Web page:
Gage’s arguments seemed to be well received by the businessmen gathered at his bank, particularly by some of the industrialists in the room who would have welcomed a relaxation of the tense relations they endured with their workers. But before a decision was reached, the most powerful businessman in the city, Marshall Field, intervened. He made his own opposition to clemency clear and then, unexpectedly, turned the floor over to a guest he had invited to the meeting. State’s Attorney Julius Grinnell rose and held forth at great length. He reiterated his closing arguments to the jury in the Haymarket case and concluded by saying that, since law and order hung in the balance in this case, the death penalty must be imposed.28 Grinnell’s powerful speech won hearty applause and the mood of the meeting shifted. No clemency appeal would be made by the city’s leading men. The anarchists would choke.

Henry Lloyd left the meeting dismayed but not devastated. After all, the leaders of the amnesty movement expected no mercy from men like Marshall Field, Philip Armour and Cyrus McCormick, Jr. They were counting instead upon increasing the tide of popular sentiment in favor of saving the anarchists’ lives. And that tide was running stronger than ever as petitions of all kinds continued to pour into the Amnesty Association offices. Chief Inspector Bonfield told the press he was disgusted that so many cowardly citizens signed these appeals, and he now feared that none of the men would hang.29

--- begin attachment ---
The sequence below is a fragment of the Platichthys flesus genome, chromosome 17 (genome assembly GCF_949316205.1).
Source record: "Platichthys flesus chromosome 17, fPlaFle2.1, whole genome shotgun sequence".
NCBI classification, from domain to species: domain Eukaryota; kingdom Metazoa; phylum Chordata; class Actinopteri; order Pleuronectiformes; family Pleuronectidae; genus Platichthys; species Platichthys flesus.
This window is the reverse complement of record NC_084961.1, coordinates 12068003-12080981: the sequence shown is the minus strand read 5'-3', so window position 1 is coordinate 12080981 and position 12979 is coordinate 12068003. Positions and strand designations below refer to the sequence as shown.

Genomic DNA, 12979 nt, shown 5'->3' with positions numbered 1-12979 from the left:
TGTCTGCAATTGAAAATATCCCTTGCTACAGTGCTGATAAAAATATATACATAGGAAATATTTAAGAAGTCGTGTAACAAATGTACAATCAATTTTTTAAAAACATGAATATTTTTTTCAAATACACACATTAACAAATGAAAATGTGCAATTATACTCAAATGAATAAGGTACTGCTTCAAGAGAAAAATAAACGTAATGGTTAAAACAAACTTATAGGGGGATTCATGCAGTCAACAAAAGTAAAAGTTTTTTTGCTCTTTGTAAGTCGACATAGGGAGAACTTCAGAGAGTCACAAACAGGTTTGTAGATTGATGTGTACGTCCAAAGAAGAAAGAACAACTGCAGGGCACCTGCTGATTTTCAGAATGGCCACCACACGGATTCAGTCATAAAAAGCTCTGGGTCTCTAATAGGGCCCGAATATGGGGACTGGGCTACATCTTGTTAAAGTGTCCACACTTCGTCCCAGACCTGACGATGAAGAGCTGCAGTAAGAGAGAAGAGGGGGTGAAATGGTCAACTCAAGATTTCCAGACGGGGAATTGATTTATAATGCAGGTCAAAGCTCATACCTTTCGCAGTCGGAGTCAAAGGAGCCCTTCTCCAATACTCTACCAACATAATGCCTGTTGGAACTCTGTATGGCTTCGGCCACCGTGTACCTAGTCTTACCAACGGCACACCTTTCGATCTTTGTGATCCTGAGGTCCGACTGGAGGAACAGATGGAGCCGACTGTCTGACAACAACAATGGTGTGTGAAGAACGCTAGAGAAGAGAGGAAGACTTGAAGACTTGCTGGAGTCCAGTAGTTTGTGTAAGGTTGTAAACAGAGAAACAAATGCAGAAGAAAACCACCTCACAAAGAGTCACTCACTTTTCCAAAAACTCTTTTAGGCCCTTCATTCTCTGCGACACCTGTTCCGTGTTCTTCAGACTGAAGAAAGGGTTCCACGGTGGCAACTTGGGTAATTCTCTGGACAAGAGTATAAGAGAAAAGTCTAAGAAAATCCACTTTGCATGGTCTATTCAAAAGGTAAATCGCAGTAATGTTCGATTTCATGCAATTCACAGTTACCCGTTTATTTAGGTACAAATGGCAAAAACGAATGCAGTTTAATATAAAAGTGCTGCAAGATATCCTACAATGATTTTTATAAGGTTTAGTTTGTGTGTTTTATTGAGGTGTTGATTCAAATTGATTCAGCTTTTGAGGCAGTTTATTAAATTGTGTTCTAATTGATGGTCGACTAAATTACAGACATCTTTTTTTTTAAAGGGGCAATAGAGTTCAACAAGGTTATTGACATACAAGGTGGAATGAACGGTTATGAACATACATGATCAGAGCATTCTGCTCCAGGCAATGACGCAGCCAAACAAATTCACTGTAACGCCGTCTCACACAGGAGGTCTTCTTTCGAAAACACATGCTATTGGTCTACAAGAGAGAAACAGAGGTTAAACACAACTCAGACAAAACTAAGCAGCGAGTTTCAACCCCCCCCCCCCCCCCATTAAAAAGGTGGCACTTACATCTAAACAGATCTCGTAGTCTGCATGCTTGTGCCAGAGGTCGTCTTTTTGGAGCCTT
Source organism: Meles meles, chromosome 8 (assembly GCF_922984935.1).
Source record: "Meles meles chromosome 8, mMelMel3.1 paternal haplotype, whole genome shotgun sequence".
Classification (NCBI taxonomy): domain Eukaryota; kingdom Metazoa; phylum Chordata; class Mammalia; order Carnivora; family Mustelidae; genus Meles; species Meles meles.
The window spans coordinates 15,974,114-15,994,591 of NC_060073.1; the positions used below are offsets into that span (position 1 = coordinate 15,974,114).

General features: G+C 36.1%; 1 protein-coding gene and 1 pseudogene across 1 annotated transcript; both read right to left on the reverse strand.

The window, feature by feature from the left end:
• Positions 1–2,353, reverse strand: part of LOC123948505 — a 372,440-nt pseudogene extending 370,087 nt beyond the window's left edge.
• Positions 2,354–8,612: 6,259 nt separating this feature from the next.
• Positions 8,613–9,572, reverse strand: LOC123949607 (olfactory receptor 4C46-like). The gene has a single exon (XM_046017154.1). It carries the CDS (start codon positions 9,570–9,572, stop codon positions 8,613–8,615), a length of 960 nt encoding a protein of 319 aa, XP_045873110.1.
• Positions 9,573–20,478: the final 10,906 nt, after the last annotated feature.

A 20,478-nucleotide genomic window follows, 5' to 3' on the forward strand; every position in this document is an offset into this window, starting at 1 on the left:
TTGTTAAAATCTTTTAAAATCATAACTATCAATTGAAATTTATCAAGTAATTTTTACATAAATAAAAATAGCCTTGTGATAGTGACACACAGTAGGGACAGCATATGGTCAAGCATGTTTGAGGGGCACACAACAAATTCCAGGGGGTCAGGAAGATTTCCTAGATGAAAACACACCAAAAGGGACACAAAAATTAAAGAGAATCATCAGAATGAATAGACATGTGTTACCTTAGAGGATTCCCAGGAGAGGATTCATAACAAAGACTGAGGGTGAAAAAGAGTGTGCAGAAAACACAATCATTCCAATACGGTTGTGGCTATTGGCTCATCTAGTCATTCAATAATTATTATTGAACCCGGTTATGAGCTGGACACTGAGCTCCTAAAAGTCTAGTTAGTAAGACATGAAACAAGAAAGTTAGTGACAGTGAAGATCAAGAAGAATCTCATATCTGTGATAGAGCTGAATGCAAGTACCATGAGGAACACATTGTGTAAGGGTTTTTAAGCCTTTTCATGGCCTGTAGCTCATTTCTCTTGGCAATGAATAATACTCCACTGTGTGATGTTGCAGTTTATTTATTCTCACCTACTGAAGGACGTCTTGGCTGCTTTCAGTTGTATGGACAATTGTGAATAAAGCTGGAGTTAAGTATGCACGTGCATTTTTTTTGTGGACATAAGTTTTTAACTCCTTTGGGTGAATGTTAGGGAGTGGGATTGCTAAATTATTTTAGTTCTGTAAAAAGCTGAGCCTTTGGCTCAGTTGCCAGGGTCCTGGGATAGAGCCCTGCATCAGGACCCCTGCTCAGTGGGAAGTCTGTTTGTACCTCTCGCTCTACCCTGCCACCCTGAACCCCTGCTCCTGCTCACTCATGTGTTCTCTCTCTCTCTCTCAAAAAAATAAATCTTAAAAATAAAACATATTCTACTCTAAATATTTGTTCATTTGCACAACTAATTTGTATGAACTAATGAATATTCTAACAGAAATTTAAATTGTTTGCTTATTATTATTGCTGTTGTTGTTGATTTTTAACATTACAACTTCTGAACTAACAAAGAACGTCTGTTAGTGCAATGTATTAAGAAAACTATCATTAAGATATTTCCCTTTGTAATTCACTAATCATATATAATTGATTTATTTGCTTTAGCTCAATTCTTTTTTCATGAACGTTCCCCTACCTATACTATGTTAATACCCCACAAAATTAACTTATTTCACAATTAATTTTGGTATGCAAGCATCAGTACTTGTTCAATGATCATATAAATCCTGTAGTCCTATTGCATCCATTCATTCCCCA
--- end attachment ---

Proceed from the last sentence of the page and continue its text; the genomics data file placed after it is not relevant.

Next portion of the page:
The organizers of the mercy campaign held out the hope that Governor Richard Oglesby would find a way to stay the executions of the unrepentant anarchists. These expectations were not unreasonable, said Medill of the Tribune, because the governor was a “humane and sympathetic man averse to the shedding of blood,” a man who had shown himself more than once to be “the warm friend of the working class.” Oglesby was also one of the last Lincoln men in public life, one of the last Radical Republicans holding major office. Moreover, it was rumored that Oglesby was troubled by the conspiracy case made against the anarchists. When he came to Chicago to dedicate Augustus Saint-Gaudens’s impressive statue of the martyred president in Lincoln Park, the governor told one amnesty supporter, “If that had been the law during the anti-slavery agitation all of us abolitionists would have been hanged a long time ago.”30